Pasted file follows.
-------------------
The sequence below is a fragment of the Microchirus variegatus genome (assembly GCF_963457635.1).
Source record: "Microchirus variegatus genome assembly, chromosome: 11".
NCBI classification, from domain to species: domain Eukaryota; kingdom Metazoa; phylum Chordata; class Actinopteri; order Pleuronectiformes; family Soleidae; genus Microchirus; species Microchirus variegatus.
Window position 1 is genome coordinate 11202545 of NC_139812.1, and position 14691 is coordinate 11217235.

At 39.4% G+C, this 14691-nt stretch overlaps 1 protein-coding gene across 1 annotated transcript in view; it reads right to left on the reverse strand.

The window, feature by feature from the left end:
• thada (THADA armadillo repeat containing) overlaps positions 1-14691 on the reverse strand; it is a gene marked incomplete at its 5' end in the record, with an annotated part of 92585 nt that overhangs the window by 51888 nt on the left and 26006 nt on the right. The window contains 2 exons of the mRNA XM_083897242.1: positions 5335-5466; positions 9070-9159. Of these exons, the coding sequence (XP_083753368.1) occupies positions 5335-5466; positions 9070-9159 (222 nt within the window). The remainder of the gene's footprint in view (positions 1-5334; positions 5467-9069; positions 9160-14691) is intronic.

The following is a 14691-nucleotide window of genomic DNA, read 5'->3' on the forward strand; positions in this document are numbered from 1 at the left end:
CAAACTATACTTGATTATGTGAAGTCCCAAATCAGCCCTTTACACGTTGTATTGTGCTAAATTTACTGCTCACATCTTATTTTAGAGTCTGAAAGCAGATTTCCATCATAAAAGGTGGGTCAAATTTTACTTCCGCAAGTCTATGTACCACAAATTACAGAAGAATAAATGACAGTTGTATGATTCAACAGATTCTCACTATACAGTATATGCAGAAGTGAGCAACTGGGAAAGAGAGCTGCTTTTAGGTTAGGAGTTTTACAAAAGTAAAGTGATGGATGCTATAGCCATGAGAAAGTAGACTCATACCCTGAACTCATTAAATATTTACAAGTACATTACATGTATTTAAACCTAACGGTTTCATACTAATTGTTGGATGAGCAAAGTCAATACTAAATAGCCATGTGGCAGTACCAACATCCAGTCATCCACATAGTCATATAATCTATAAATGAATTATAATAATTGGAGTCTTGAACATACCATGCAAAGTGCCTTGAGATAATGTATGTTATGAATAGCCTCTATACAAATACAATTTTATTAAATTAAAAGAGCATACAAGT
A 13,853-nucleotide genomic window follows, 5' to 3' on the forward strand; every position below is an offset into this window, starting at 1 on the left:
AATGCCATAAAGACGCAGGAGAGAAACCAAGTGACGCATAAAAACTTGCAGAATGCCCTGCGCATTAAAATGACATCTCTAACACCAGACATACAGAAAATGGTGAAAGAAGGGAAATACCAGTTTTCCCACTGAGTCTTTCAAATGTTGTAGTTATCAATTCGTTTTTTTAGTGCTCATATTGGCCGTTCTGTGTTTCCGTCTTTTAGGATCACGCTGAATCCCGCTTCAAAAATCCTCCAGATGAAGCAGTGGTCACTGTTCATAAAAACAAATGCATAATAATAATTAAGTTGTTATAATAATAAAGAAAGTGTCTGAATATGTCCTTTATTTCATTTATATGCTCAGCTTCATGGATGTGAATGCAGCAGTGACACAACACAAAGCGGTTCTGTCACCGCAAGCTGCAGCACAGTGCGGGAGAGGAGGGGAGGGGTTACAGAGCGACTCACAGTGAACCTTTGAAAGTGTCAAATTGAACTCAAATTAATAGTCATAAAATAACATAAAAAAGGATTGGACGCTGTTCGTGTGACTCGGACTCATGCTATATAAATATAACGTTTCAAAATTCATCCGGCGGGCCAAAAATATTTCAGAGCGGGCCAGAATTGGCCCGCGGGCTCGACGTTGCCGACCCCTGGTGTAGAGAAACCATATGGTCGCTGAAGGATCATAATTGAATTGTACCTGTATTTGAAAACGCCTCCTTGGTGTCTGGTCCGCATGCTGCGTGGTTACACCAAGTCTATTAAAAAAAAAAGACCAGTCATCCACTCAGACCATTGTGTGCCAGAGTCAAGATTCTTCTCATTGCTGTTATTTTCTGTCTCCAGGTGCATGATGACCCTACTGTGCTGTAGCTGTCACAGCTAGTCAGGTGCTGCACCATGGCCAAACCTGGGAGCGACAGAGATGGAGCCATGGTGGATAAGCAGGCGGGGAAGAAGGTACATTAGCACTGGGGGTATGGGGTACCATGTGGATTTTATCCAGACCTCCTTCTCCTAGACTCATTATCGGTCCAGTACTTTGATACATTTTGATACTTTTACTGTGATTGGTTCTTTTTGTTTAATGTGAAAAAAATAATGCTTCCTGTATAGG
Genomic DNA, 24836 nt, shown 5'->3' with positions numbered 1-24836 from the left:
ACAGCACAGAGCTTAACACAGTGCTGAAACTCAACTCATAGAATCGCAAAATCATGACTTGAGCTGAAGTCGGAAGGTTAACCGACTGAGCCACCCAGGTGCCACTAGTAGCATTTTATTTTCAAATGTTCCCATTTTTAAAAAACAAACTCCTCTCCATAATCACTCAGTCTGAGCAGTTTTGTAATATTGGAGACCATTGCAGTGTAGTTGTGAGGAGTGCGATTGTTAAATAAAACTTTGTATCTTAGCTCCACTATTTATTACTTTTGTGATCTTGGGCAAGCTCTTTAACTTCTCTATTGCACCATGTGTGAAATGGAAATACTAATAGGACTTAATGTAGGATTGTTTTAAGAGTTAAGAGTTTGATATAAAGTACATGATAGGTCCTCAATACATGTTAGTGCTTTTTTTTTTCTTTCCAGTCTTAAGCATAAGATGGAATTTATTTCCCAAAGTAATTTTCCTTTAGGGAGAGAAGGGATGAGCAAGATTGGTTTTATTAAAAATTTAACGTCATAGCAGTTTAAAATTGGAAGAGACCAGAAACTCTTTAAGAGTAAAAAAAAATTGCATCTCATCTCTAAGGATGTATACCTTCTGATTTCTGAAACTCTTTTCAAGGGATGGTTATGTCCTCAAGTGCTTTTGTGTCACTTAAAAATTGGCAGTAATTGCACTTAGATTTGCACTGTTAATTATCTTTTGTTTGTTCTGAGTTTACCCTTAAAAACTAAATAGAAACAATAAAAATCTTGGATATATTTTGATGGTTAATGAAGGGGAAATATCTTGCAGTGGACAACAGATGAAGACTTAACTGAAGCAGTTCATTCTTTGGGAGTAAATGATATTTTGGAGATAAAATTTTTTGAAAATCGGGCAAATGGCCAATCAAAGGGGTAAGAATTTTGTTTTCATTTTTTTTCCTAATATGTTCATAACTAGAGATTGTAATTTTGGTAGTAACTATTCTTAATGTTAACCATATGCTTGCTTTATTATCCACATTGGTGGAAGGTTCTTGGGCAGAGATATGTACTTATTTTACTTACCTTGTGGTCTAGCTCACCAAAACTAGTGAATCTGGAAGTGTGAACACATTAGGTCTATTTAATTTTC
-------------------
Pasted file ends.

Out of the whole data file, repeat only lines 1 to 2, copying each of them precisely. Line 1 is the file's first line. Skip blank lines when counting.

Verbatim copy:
The sequence below is a fragment of the Microchirus variegatus genome (assembly GCF_963457635.1).
Source record: "Microchirus variegatus genome assembly, chromosome: 11".